So far, more than 68.8 million Americans have received at least one dose of the covid-19 vaccine, while more than 36.9 million are fully vaccinated, according to CDC data.

But the US still faces big challenges such as “limited supply of vaccines, constant vacillation about vaccines, and the rise of myths and misinformation,” according to Walensky.

In an effort to increase vaccination numbers, state leaders across the country announced expanded requirements for vaccine eligibility.

In Alaska, people who live or work in the state who are 16 years of age or older can get the vaccine. Pfizer’s covid-19 vaccine is the only one available for use in people 16 years of age and older, while Moderna and Johnson & Johnson’s vaccines can only be used in people 18 years of age or older.

The eligibility of Rhode Island it was expanded Friday for residents ages 60 to 64, as well as people ages 16 to 64 with certain underlying health conditions.

In Georgia, residents 55 and older and people with disabilities and certain medical conditions will be eligible for the vaccine starting Monday.

As well from MondayKentucky residents age 16 and older with any medical or behavioral health conditions that the CDC says could be at increased risk for serious illness from COVID-19 will also be eligible for the vaccine. Health officials indicated that smoking will not be in the conditions covered in the state.

Meanwhile in California, people with certain high-risk illnesses or disabilities will also be eligible to receive a vaccination on Monday.

“The national supply of the vaccine remains limited, so appointments for the approximately 4.4 million Californians with these conditions or disabilities will not be immediately available to all who are eligible,” state health officials said.

The dangerous side effects of a pandemic

With the help from vaccines, the light to end of tunnel of the pandemic becomes brighter. But it has been a devastating year with far-reaching consequences.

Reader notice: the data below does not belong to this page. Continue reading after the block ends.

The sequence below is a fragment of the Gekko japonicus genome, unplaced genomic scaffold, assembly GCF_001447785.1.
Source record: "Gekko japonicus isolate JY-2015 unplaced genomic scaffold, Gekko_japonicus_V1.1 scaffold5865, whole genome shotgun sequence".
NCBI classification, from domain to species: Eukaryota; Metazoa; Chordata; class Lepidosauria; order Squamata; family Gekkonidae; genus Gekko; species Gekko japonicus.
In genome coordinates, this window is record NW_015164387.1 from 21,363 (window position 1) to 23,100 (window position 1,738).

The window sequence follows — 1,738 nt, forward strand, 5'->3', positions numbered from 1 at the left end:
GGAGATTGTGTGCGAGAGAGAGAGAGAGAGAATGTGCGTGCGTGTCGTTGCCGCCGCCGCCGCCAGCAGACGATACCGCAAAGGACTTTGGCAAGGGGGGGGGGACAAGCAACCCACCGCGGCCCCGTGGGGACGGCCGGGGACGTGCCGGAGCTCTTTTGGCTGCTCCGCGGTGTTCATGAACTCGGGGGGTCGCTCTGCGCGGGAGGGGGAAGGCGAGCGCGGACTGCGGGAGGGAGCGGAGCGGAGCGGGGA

On the one hand, childhood vaccinations against other infectious diseases have dropped “worryingly”, Walensky said during a briefing at the White House on Friday.

“Early vaccination during childhood is essential because it helps provide immunity before children are exposed to life-threatening diseases,” Walensky said. “During the pandemic, we have seen substantial reductions in pediatrician visits, and because of this, CDC orders for childhood vaccines were reduced by approximately 11 million doses, a substantial and historic decrease.”

As leaders work to get students back to school, “we certainly don’t want to encounter other preventable infectious outbreaks, such as measles and mumps,” Walensky said.

“When planning your child’s safe return to child care programs or school, check with your child’s doctor to make sure they are up to date on their immunizations,” she added.

Dr. Anthony Fauci assured that he is also concerned about the mental health cost that the pandemic has had on the nation.

“That is why I want to leave the virological aspect of this pandemic behind as quickly as possible, because the long-term ravages of this are so multifaceted,” he told CBS on Thursday.

An expert told CNN on Saturday that it would be helpful for the US to prepare for a possible increase in mental health care needs by increasing access to mental health services.

“We know that 75% of adults here in America feel stressed, overwhelmed, anxious and depressed,” said Riana Elyse Anderson, assistant professor of health behavior and health education at the University of Michigan.

“We have to be willing to heal.”

CNN’s Lauren Mascarenhas, Naomi Thomas, Melissa Alonso, Rebekah Riess, Jacqueline Howard, Pete Muntean, and Greg Wallace contributed to this report.